The AP's Ron Fournier asserted in a 2007 essay that reporters must "[w]rite with authority" and that "[t]he AP's hard-earned reputation for fairness and nonpartisanship must not be used as an excuse for fuzzy language when a clear voice is demanded." But Fournier apparently did not follow his own prescription for clarity and candor in responding to a report that he told Karl Rove to "[k]eep up the fight" following the death of Pat Tillman in 2004.
A July 14 proposed House Oversight and Government Reform committee report stated that, in the wake of the death of former pro football player and Army Cpl. Pat Tillman in Afghanistan in April 2004, then-White House senior adviser Karl Rove asked Ron Fournier, then a reporter for the AP, and now its acting Washington bureau chief: "How does our country continue to produce men and women like [Tillman]?" As noted by the TPM Muckraker blog, according to the report, Fournier replied, "The Lord creates men and women like this all over the world. But only the great and free countries allow them to flourish. Keep up the fight." In an article about the congressional report, the AP reported that Fournier said the following:
I was an AP political reporter at the time of the 2004 e-mail exchange, and was interacting with a source, a top aide to the president, in the course of following an important and compelling story. I regret the breezy nature of the correspondence.
Fournier apparently offered no explanation for his statement to Rove to"[k]eep up the fight."
In a June 2007 essay in the AP's internal newsletter on how to fulfill reporters' "obligation" to "hold public officials accountable," Fournier wrote that "[w]e can and we must not only tell people what happened in politics today, but why it happened; what it might mean for our readers and their families and what it might reveal about the people who presume to be our leaders." In the essay, titled "Accountability Journalism: Liberating reporters and the truth," he stated that AP journalists should "[w]rite with authority," explaining that "[t]he AP's hard-earned reputation for fairness and nonpartisanship must not be used as an excuse for fuzzy language when a clear voice is demanded nor should it force us to give both sides of a story equal play when one side is plainly wrong." He continued:
Shortly after Katrina struck, I dutifully reported that President Bush had said nobody anticipated the breach of the levees. In fact, many experts had predicted a major storm would bust New Orleans' flood-control barriers. In the past, that's all I would have written; readers would get both sides of the story and then be expected to draw their own conclusion. This time, I went a step further and simply wrote: He was wrong." Why not? Why force the readers to read between carefully parsed lines when the facts are clear? Why not just get to the point? The president of the United States was wrong. The governor lied. The congressman broke his promise. The preacher, the CEO, the banker, the coach, or whomever, failed. Don't mince words. John Dowling put it this way in a note to me: "We can write with authority when we've got the facts that let us say unequivocally what happened. Too often we depend on the government and its critics to tell us what happened, and we end up with he said/she said stories that never get to the bottom line. [no closing quote in original]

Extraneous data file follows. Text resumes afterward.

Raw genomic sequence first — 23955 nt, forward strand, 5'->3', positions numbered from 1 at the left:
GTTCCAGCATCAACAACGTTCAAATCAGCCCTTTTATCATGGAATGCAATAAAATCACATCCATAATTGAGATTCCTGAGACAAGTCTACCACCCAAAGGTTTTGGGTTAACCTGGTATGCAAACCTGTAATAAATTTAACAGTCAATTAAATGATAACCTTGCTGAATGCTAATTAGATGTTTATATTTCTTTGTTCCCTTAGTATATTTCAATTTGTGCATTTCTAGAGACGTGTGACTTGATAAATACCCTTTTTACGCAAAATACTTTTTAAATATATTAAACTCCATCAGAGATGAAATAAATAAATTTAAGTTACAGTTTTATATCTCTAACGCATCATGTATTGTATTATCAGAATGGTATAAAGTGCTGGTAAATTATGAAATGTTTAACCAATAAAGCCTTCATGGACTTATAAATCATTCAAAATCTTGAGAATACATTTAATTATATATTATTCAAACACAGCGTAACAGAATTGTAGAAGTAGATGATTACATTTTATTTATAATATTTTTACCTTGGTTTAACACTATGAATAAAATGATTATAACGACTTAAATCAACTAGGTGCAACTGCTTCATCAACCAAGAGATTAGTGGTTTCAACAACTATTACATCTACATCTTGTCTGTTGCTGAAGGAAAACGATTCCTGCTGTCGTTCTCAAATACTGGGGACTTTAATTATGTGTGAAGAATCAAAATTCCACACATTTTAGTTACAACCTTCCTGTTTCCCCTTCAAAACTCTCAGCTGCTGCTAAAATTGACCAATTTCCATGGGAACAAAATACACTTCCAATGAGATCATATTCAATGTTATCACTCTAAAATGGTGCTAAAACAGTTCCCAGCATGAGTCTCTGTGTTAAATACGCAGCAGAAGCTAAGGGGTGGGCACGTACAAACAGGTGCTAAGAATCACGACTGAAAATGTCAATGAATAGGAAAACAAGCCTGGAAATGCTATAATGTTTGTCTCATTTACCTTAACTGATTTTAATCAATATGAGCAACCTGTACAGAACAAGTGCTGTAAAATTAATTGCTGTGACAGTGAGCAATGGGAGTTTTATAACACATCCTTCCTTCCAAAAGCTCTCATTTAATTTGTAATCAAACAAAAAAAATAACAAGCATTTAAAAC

From the proposed House Oversight and Government Reform committee report, which has not been voted on by the committee (footnotes omitted):
Several high-level staff members of President Bush's reelection campaign contacted White House officials to suggest public responses to Corporal Tillman's death. Matthew Dowd, the campaign's chief strategist, sent an e-mail to Mr. Bartlett, writing, "You hear about pat tilman? Potus should call his family or go to Arizona or his hometown."
Mark McKinnon, the campaign's media advisor, also e-mailed Mr. Bartlett, saying: "Realize President really shouldn't do anything that he hasn't done for any other soldier killed in the military, but certainly think he could say something about he exemplifies the ultimate in humility, heroism and sacrifice."
Commentators and reporters contacted the White House to offer advice. For example, Wall Street Journal columnist Peggy Noonan e-mailed the White House's Director of Strategic Initiatives, Peter Wehner, recommending that he "find out what faith Tillman practiced and have the president go by that church and light a candle or say a prayer." Karl Rove exchanged e-mails about Pat Tillman with Associated Press reporter Ron Fournier, under the subject line "H-E-R-O." In response to Mr. Fournier's e-mail, Mr. Rove asked, "How does our country continue to produce men and women like this," to which Mr. Fournier replied, "The Lord creates men and women like this all over the world. But only the great and free countries allow them to flourish. Keep up the fight."
In total, the White House staff sent or received nearly 200 e-mails relating to Corporal Tillman's death on April 23, 2004.